Eschenburg Press, 12 janv. 2017 - 316 pages
Dr. Compton’s book gives the reader an inside view of history in the making of the weapon that changed the world – the atomic bomb. As director of the Metallurgical Laboratory of the Manhattan Project he was a major participant in the research, production and testing of the bomb.
From the vantage point of the key position he held from 1941 until 1945, Dr. Compton tells the whole story of the bomb’s progress from the presentation of the project to President Roosevelt, through its planning, research, and building phases, to its use in Japan. He depicts the project as a tremendous group effort enlisting the knowledge and talents of countless scientists, industrialists, and administrators, all of whom were working for the greater good of a nation in need of their help.
“an absorbing and eminently readable account...It is packed with new information and enlivened with precious detail and illuminating insights into the minds and personalities of the chief actors in the drama.”—Henry Guerlac, The New York Times Book Review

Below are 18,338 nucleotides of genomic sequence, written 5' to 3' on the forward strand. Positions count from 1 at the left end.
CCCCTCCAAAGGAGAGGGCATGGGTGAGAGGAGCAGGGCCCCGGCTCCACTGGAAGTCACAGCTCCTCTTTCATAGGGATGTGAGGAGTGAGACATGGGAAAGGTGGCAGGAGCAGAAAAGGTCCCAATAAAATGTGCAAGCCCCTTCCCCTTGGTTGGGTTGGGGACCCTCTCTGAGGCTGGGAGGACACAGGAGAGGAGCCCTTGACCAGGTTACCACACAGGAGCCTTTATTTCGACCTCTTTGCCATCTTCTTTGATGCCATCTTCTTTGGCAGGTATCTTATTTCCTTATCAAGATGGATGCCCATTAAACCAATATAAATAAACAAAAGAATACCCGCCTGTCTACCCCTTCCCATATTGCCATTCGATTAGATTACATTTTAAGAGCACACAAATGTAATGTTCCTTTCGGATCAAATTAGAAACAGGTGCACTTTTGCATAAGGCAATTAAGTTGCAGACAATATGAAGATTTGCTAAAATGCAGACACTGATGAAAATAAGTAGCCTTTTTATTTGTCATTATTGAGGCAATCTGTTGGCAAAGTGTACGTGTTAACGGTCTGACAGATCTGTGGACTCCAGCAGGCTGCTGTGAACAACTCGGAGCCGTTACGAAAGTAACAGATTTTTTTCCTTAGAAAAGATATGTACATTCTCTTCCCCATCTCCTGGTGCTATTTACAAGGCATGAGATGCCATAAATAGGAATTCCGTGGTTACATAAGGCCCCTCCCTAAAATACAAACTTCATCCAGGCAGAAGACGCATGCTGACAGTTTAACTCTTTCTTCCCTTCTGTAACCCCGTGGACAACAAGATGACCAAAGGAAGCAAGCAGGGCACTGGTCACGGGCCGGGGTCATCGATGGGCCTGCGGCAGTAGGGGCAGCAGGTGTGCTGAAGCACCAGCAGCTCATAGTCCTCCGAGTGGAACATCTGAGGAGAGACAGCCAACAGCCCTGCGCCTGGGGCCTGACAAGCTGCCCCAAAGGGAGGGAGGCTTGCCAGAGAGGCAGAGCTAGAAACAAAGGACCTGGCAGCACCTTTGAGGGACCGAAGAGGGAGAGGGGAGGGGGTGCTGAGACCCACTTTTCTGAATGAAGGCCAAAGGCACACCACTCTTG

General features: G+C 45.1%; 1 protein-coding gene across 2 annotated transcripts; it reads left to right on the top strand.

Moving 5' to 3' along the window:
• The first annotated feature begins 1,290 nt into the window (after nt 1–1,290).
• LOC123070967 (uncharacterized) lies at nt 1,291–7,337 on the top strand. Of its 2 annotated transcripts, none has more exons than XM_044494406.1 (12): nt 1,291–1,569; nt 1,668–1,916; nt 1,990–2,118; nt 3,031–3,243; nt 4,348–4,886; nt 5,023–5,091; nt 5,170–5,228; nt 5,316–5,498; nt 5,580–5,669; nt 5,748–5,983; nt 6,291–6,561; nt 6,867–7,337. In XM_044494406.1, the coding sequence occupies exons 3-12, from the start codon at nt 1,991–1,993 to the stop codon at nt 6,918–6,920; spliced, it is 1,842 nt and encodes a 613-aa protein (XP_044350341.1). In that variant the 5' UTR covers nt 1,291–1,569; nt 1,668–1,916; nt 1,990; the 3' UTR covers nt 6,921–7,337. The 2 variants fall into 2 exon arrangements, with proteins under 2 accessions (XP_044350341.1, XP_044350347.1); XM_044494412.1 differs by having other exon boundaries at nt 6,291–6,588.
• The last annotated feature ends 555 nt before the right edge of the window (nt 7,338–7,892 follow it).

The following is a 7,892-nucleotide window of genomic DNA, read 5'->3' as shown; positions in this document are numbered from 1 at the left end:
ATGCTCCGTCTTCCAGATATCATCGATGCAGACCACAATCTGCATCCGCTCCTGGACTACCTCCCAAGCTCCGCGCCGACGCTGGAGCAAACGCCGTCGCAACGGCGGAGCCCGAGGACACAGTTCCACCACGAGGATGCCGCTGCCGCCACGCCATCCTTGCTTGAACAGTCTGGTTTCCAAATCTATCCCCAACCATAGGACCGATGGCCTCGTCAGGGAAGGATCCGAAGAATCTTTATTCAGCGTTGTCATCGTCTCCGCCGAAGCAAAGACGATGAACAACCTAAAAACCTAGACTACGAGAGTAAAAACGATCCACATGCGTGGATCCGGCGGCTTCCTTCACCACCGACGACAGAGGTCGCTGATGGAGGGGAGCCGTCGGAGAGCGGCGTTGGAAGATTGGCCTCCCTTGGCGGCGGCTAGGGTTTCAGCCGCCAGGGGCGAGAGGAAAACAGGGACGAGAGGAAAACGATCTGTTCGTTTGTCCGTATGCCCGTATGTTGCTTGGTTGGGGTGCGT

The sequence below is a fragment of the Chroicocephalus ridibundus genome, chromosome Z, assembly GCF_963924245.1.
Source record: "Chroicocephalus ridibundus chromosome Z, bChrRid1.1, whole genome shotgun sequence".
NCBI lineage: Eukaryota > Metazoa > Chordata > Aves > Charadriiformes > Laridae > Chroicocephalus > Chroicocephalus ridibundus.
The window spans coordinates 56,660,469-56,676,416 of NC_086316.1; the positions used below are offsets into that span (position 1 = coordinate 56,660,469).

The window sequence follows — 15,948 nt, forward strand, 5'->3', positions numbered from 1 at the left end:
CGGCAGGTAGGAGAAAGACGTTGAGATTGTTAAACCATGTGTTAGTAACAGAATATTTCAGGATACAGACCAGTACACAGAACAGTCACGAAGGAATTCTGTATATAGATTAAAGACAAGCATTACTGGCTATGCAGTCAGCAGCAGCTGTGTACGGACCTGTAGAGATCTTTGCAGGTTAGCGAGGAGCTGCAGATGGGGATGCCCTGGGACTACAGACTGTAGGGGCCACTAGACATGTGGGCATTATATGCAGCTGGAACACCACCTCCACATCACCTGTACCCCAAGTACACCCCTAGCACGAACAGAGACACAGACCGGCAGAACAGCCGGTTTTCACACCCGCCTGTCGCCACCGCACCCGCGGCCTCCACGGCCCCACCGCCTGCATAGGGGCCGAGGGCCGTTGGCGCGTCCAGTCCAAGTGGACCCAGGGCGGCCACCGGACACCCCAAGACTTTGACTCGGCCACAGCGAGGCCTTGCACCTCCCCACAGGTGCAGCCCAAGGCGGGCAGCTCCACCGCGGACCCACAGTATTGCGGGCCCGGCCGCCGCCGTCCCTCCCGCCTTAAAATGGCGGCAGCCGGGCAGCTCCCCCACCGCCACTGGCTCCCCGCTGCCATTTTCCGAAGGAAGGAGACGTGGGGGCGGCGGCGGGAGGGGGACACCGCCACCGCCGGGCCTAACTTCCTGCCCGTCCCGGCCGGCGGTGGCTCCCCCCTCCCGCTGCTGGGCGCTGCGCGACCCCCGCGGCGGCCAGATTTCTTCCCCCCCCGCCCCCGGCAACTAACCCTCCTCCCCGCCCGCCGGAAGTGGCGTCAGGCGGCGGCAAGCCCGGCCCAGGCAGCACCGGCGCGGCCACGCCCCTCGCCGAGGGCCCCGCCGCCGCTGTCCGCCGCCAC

“Dr. Compton is a thinking man whose reflections range far beyond the confines of his scientific work: indeed, the distinctive quality of his book lies in his ability to reconcile the atomic bomb and similar operations with his belief as a practicing Christian.”—John Barkham, Saturday Review Syndicate
“It should be required reading for every American, for the free world...The narrative alone makes the book worth reading; its hopeful philosophy makes it mandatory reading.”—Robert S. Kleckner, Chicago Sunday Tribune
“For those who were in the project, it will mean many recollections. For those who were not, it should give an inkling of the character and capacity of many of the individuals, including Arthur Compton, who made success possible.”—Lieutenant General Leslie R. Groves, U.S. Army (Retired)
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